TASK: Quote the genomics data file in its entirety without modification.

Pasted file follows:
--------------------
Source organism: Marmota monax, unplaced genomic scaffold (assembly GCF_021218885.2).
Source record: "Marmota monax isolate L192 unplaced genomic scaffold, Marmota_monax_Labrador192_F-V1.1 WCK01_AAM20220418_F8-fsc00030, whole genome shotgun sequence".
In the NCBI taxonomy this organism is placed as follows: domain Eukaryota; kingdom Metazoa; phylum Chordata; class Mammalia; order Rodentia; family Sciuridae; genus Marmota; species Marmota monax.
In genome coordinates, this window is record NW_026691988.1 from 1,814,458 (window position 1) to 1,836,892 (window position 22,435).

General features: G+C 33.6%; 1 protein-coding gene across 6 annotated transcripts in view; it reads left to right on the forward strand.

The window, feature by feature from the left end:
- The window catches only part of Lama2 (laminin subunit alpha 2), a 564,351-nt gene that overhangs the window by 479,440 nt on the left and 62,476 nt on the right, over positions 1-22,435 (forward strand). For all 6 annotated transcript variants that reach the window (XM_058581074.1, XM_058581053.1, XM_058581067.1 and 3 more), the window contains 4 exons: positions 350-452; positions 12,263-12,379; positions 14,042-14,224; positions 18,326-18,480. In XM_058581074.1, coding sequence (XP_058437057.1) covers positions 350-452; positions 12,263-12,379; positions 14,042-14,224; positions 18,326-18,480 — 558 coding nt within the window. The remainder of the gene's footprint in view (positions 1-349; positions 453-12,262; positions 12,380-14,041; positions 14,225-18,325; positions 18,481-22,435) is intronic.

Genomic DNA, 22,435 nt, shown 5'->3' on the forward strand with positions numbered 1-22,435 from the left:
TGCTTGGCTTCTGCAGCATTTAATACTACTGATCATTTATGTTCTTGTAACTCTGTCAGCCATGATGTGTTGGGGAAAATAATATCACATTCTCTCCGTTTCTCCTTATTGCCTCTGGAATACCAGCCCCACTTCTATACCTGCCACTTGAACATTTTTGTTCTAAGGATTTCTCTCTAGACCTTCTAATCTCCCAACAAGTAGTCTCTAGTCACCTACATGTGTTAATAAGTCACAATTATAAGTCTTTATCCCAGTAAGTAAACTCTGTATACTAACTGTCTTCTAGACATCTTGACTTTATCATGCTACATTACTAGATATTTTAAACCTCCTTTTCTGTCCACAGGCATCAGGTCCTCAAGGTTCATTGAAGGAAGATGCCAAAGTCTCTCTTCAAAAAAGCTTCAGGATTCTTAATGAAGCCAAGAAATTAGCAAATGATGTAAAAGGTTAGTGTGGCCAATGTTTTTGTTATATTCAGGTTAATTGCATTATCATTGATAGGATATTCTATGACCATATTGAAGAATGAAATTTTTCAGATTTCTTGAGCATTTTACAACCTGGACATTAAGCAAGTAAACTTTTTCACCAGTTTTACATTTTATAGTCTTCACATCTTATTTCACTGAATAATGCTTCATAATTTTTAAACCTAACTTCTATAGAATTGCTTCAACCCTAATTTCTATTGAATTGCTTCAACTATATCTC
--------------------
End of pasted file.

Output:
Source organism: Marmota monax, unplaced genomic scaffold (assembly GCF_021218885.2).
Source record: "Marmota monax isolate L192 unplaced genomic scaffold, Marmota_monax_Labrador192_F-V1.1 WCK01_AAM20220418_F8-fsc00030, whole genome shotgun sequence".
In the NCBI taxonomy this organism is placed as follows: domain Eukaryota; kingdom Metazoa; phylum Chordata; class Mammalia; order Rodentia; family Sciuridae; genus Marmota; species Marmota monax.
In genome coordinates, this window is record NW_026691988.1 from 1,814,458 (window position 1) to 1,836,892 (window position 22,435).

General features: G+C 33.6%; 1 protein-coding gene across 6 annotated transcripts in view; it reads left to right on the forward strand.

The window, feature by feature from the left end:
- The window catches only part of Lama2 (laminin subunit alpha 2), a 564,351-nt gene that overhangs the window by 479,440 nt on the left and 62,476 nt on the right, over positions 1-22,435 (forward strand). For all 6 annotated transcript variants that reach the window (XM_058581074.1, XM_058581053.1, XM_058581067.1 and 3 more), the window contains 4 exons: positions 350-452; positions 12,263-12,379; positions 14,042-14,224; positions 18,326-18,480. In XM_058581074.1, coding sequence (XP_058437057.1) covers positions 350-452; positions 12,263-12,379; positions 14,042-14,224; positions 18,326-18,480 — 558 coding nt within the window. The remainder of the gene's footprint in view (positions 1-349; positions 453-12,262; positions 12,380-14,041; positions 14,225-18,325; positions 18,481-22,435) is intronic.

Genomic DNA, 22,435 nt, shown 5'->3' on the forward strand with positions numbered 1-22,435 from the left:
TGCTTGGCTTCTGCAGCATTTAATACTACTGATCATTTATGTTCTTGTAACTCTGTCAGCCATGATGTGTTGGGGAAAATAATATCACATTCTCTCCGTTTCTCCTTATTGCCTCTGGAATACCAGCCCCACTTCTATACCTGCCACTTGAACATTTTTGTTCTAAGGATTTCTCTCTAGACCTTCTAATCTCCCAACAAGTAGTCTCTAGTCACCTACATGTGTTAATAAGTCACAATTATAAGTCTTTATCCCAGTAAGTAAACTCTGTATACTAACTGTCTTCTAGACATCTTGACTTTATCATGCTACATTACTAGATATTTTAAACCTCCTTTTCTGTCCACAGGCATCAGGTCCTCAAGGTTCATTGAAGGAAGATGCCAAAGTCTCTCTTCAAAAAAGCTTCAGGATTCTTAATGAAGCCAAGAAATTAGCAAATGATGTAAAAGGTTAGTGTGGCCAATGTTTTTGTTATATTCAGGTTAATTGCATTATCATTGATAGGATATTCTATGACCATATTGAAGAATGAAATTTTTCAGATTTCTTGAGCATTTTACAACCTGGACATTAAGCAAGTAAACTTTTTCACCAGTTTTACATTTTATAGTCTTCACATCTTATTTCACTGAATAATGCTTCATAATTTTTAAACCTAACTTCTATAGAATTGCTTCAACCCTAATTTCTATTGAATTGCTTCAACTATATCTC